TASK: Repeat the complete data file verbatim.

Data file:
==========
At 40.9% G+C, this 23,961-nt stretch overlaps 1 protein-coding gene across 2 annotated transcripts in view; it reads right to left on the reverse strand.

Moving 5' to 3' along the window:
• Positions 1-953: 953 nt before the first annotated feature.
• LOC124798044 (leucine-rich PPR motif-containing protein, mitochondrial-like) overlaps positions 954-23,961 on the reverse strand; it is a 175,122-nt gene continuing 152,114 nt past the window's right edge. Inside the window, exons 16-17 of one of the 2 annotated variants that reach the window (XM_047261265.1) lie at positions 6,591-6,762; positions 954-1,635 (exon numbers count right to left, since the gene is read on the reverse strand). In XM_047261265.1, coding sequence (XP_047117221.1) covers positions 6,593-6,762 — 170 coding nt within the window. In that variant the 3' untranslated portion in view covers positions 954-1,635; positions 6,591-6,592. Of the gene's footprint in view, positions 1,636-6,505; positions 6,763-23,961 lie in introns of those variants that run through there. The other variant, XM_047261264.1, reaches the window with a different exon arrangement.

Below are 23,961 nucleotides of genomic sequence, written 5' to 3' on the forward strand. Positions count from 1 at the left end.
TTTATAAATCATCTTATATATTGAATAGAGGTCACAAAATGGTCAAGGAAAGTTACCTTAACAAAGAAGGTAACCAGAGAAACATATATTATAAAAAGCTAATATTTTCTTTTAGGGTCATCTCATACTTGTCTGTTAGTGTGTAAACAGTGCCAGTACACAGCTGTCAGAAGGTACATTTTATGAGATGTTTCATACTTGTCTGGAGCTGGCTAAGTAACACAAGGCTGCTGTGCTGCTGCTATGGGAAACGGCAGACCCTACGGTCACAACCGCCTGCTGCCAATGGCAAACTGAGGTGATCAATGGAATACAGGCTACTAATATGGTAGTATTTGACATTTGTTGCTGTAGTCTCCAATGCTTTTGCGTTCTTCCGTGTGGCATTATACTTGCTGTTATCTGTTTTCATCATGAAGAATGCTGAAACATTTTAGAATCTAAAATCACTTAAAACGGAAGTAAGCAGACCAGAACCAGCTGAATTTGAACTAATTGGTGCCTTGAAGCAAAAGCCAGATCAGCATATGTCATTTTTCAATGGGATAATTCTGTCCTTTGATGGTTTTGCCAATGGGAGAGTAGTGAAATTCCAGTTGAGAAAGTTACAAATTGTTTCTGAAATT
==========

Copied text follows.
At 40.9% G+C, this 23,961-nt stretch overlaps 1 protein-coding gene across 2 annotated transcripts in view; it reads right to left on the reverse strand.

Moving 5' to 3' along the window:
• Positions 1-953: 953 nt before the first annotated feature.
• LOC124798044 (leucine-rich PPR motif-containing protein, mitochondrial-like) overlaps positions 954-23,961 on the reverse strand; it is a 175,122-nt gene continuing 152,114 nt past the window's right edge. Inside the window, exons 16-17 of one of the 2 annotated variants that reach the window (XM_047261265.1) lie at positions 6,591-6,762; positions 954-1,635 (exon numbers count right to left, since the gene is read on the reverse strand). In XM_047261265.1, coding sequence (XP_047117221.1) covers positions 6,593-6,762 — 170 coding nt within the window. In that variant the 3' untranslated portion in view covers positions 954-1,635; positions 6,591-6,592. Of the gene's footprint in view, positions 1,636-6,505; positions 6,763-23,961 lie in introns of those variants that run through there. The other variant, XM_047261264.1, reaches the window with a different exon arrangement.

Below are 23,961 nucleotides of genomic sequence, written 5' to 3' on the forward strand. Positions count from 1 at the left end.
TTTATAAATCATCTTATATATTGAATAGAGGTCACAAAATGGTCAAGGAAAGTTACCTTAACAAAGAAGGTAACCAGAGAAACATATATTATAAAAAGCTAATATTTTCTTTTAGGGTCATCTCATACTTGTCTGTTAGTGTGTAAACAGTGCCAGTACACAGCTGTCAGAAGGTACATTTTATGAGATGTTTCATACTTGTCTGGAGCTGGCTAAGTAACACAAGGCTGCTGTGCTGCTGCTATGGGAAACGGCAGACCCTACGGTCACAACCGCCTGCTGCCAATGGCAAACTGAGGTGATCAATGGAATACAGGCTACTAATATGGTAGTATTTGACATTTGTTGCTGTAGTCTCCAATGCTTTTGCGTTCTTCCGTGTGGCATTATACTTGCTGTTATCTGTTTTCATCATGAAGAATGCTGAAACATTTTAGAATCTAAAATCACTTAAAACGGAAGTAAGCAGACCAGAACCAGCTGAATTTGAACTAATTGGTGCCTTGAAGCAAAAGCCAGATCAGCATATGTCATTTTTCAATGGGATAATTCTGTCCTTTGATGGTTTTGCCAATGGGAGAGTAGTGAAATTCCAGTTGAGAAAGTTACAAATTGTTTCTGAAATT